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This Space-Age Electric Scooter Has Steering-Assist And A Controversial Design

This Space-Age Electric Scooter Has Steering-Assist And A Controversial Design

By Dave McQuilling

Published on Slash Gear

A next-generation e-scooter has been announced — but not everyone is happy about it. After three years of development, micro-mobility startup bo has announced its M scooter that promises to "set new standards in safety, comfort and design." The model boasts innovative and exciting features across a number of areas ranging from lighting to safety to the cushioned grippy material the rider is expected to stand on. Bo has suggested its vehicle is suitable for everyday use and commuting, as opposed to the recreational or short-distance purposes e-scooters are often used for. 

The target audience appears to be commuters in large metropolitan areas like London. In a press release, bo CEO Oscar Morgan outlined the company's goals for the M, saying, "Our mission has been to develop game-changing features and safety enhancements such as Safesteer, whilst using our experience in automotive design to build a scooter people feel proud to own and ride." The experience Morgan talks about is far from minor. The startup was founded in 2019 by a team of "Formula One Advanced Engineering and Automotive designers," according to the company. As you may expect from a group of talented individuals who all forged careers in one of the world's most competitive environments — their ambitions were high.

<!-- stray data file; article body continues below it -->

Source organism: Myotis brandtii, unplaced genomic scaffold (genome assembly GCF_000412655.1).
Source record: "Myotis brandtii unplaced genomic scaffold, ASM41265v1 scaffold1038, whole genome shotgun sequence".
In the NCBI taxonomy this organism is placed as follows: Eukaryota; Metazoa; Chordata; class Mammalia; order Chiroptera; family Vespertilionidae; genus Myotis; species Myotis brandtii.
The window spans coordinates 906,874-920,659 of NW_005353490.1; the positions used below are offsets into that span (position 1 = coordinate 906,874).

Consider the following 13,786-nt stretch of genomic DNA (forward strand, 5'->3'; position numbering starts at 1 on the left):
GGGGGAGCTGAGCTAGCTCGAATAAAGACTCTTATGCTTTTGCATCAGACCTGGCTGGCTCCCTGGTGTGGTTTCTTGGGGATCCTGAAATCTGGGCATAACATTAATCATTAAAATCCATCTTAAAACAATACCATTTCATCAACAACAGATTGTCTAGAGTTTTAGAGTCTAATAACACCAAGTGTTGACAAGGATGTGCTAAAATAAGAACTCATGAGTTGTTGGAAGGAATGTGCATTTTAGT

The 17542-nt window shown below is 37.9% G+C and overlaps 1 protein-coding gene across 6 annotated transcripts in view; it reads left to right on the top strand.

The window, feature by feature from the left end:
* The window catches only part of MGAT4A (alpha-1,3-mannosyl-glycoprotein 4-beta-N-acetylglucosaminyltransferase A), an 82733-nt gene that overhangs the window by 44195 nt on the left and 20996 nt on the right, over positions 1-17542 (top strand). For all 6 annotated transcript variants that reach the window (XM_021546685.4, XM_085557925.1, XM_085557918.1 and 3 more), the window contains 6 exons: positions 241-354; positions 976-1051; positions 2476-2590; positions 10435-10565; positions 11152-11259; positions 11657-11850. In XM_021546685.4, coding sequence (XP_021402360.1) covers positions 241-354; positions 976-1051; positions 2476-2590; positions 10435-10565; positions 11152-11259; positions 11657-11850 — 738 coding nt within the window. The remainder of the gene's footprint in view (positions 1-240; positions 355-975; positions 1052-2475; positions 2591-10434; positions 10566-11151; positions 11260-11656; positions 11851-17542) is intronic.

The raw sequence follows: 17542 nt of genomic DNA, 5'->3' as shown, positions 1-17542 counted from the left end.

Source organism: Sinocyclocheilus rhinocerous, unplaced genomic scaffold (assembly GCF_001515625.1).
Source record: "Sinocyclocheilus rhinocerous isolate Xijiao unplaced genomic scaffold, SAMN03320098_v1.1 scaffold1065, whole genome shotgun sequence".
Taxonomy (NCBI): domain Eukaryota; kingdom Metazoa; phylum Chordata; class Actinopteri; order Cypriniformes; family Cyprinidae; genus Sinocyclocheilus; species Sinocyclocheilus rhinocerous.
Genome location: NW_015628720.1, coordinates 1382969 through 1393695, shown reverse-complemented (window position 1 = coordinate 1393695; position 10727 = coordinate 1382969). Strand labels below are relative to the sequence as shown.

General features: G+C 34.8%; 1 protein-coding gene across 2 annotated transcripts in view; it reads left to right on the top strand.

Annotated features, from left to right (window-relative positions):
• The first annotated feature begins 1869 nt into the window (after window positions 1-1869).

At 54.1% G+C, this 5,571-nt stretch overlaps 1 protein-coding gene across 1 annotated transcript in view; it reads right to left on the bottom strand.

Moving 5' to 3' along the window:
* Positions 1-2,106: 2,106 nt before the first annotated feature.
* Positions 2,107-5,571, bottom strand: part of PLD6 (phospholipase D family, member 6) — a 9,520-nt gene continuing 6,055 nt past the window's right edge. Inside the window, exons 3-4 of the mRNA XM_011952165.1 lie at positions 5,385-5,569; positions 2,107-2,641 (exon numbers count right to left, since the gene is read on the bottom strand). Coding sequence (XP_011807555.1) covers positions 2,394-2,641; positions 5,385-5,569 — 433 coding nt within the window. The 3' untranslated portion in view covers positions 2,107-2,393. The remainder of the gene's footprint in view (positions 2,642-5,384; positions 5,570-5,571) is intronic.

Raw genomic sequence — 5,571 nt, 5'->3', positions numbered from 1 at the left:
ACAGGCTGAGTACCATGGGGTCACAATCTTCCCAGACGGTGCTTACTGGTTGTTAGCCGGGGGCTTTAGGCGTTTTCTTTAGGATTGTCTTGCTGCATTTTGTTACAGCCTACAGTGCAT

The team at bo is aiming to help the world transition away from the car and toward the highly efficient, practical electric vehicles they are designing and producing. The bo M is available for pre-order from bo.world with an MSRP of $2,399 USD. Financing is also available at a rate of $79 per month. Those who pre-order a bo M can expect their scooter to ship at some point next spring.

The M is a scooter for the future

Safety features of the M include a 360-degree Light Halo, a high-powered headlight, and a riding stabilization system called Safesteer. The light halo rings the scooter's chassis with bo's Daytime Running Light in an attempt to make the scooter and its rider stand out on the road. Just like a car's headlights, an increase in visibility can help other road users spot the M rider coming and should drastically reduce the chances of an accident. A high-power headlight increases the rider's visibility in low light situations too, helping them spot and avoid potential hazards whatever the conditions. The real star of the show is Safesteer, which increases the rider's control and confidence in the scooter by stabilizing the steering amid road blemishes for an overall smoother trip. While this is a major benefit for experienced riders, it should also allow new riders to hop on the scooter with far less anxiety.